We know nothing of the sort about the Joker. Not where he came from, not why he does what he does. We don’t know why he paints his face. And most importantly, we don’t get any sense that he wrestles with his demons like Wayne does, or even that he has them. If we knew that he wrestled with them at some point and gave himself over to them in precisely the way Wayne refuses to, it might be effective. But we don’t.

“Agent of chaos” is one-dimensional characterization and lazy motivation at best and insulting at worst. At first I tried to view the Joker as a trickster-esque character, but he’s not that, either, because the trickster is amoral, beyond morals, lives by a slightly different moral compass than the rest of us but still has that moral compass. It’s why Jack Sparrow works so well. Total embodiment of the trickster archetype. And true, we don’t know his backstory, either, but we know his motivation, or, if we don’t, at least realize he has some.

Because of that lack of motivation, because it’s never clear what the Joker wants (he seems to start out wanting to kill the Batman, but it later turns out he feels the Batman “completes” him and seems to want to challenge Batman, which he never really does), the movie suffers. Especially in the final half-hour or so when every major character has an existential speech about the nature of good and evil and herodom so that they can telegraph to the audience everything the movie itself could not. The final half-hour of The Dark Knight may well be the most egregious example of telling over showing, lazy filmmaking, expository speech, and handing all your major characters philosophy theses as dialogue because you don’t trust what you’ve just made to stand on its own I have ever seen.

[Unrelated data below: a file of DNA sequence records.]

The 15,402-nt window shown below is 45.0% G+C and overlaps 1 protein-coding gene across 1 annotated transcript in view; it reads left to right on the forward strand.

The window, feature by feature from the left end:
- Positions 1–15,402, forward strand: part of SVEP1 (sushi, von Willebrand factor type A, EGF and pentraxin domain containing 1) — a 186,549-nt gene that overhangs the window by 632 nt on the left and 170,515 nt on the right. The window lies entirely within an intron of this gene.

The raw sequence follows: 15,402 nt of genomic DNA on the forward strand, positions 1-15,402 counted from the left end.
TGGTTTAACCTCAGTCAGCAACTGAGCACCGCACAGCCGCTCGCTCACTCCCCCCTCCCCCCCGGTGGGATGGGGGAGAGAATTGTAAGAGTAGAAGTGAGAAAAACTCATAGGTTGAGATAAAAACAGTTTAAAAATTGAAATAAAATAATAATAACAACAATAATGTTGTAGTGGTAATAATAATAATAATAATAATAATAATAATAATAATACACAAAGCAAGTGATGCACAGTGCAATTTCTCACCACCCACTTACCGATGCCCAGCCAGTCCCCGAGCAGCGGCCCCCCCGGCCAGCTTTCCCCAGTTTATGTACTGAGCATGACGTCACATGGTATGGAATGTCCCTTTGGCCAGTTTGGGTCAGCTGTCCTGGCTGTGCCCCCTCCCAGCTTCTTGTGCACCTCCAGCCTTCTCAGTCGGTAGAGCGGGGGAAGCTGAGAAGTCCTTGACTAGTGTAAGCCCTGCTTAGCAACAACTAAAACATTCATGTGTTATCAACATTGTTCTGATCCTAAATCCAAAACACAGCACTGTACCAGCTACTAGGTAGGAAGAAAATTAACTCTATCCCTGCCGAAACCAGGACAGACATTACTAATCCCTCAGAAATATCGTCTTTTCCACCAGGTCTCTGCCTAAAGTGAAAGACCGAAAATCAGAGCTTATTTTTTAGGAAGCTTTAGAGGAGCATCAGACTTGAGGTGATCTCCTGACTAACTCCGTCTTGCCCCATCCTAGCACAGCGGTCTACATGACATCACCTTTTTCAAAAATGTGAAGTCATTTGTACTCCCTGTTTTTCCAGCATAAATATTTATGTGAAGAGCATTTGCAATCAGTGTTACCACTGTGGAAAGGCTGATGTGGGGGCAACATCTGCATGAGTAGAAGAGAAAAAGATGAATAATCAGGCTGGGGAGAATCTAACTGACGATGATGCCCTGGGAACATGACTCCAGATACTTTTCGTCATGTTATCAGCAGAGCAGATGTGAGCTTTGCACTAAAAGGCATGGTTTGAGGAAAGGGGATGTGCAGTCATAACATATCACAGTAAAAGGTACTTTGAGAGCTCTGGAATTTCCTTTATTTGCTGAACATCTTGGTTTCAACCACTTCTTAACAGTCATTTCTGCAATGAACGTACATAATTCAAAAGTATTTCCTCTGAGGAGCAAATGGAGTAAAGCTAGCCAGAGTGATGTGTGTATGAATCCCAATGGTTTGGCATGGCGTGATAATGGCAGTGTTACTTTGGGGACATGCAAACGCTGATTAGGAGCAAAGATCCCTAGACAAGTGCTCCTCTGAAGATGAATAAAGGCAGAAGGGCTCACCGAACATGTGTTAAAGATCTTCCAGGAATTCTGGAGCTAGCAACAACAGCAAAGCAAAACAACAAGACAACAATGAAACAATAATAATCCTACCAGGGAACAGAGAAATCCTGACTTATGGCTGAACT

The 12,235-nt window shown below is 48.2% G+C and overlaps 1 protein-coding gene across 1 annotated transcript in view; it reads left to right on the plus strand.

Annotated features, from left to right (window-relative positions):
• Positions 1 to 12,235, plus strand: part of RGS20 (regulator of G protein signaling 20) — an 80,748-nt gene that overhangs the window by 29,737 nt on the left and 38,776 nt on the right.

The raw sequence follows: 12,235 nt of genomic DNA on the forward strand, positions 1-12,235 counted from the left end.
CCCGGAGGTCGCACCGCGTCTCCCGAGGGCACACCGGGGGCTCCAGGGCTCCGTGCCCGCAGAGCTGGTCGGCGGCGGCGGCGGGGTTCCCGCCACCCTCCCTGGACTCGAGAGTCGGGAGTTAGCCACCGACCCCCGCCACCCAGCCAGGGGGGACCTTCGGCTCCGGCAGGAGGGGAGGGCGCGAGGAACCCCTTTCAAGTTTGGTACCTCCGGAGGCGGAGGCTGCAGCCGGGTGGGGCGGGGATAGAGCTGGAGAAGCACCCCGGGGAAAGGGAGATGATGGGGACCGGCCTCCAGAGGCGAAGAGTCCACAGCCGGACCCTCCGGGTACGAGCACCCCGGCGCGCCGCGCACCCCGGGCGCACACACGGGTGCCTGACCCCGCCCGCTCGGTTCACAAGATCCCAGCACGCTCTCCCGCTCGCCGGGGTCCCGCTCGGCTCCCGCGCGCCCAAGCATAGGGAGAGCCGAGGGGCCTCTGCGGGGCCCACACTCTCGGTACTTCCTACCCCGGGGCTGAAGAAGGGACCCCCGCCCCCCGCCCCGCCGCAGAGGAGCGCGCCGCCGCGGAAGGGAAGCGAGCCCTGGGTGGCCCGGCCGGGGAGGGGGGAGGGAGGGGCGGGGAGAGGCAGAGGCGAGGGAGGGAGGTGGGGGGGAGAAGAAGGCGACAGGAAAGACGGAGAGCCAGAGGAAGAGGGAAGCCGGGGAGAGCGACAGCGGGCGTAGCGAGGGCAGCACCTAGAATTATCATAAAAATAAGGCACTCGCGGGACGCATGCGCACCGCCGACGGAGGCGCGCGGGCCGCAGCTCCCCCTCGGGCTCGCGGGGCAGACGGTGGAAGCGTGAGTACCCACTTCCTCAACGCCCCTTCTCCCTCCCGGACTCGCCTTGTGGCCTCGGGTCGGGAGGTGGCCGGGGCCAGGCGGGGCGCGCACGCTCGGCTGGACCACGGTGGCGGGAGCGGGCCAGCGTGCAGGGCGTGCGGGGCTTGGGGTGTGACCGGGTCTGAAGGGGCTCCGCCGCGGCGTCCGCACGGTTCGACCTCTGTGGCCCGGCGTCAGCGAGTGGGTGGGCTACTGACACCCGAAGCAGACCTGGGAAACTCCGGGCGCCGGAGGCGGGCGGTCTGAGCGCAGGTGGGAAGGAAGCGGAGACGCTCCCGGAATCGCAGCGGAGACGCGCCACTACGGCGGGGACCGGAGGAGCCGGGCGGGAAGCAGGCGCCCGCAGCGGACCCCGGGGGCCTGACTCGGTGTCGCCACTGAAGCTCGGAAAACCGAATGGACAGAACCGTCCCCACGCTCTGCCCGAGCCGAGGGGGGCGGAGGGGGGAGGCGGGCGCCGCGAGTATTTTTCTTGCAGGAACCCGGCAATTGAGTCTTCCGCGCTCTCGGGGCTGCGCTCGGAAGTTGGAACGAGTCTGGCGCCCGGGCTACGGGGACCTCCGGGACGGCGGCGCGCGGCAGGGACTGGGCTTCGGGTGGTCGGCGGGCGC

Oh, and after having seen Ledger’s performance, I still think Nolan missed a huge opportunity in not casting Christian Bale in triple roles as Bruce Wayne, Batman, and the Joker.

Caught this article on the New York Times site this morning. Seems to be a day or so old, and it’s supposed to be about a movie that takes place in academia, but the article seems to be about how strange it is for a fiction writer to work in Hollywood, and what a difficult time of it said fiction writer would have.

I actually get that, at least considering the author in question, one Mark Jude Poirier. I’ve never actually heard of Poirier, but he’s apparently got two short story collections and two novels under his belt, and he studied at both the University of Iowa and Johns Hopkins, both of which have renowned writing programs, though the article doesn’t mention what Poirier studied. It does mention what Poirier writes about, to some degree:

His published writing, which also includes a second story collection, “Unsung Heroes of American Industry” (2001), and a second novel, “Modern Ranch Living” (2004), is distinguished by good, dry jokes, a fine appreciation of messy families (he is one of 11 children), a tremendous affection for teenagers and losers, and a strange fascination with amusement-park rides. Only the last is missing from “Smart People.”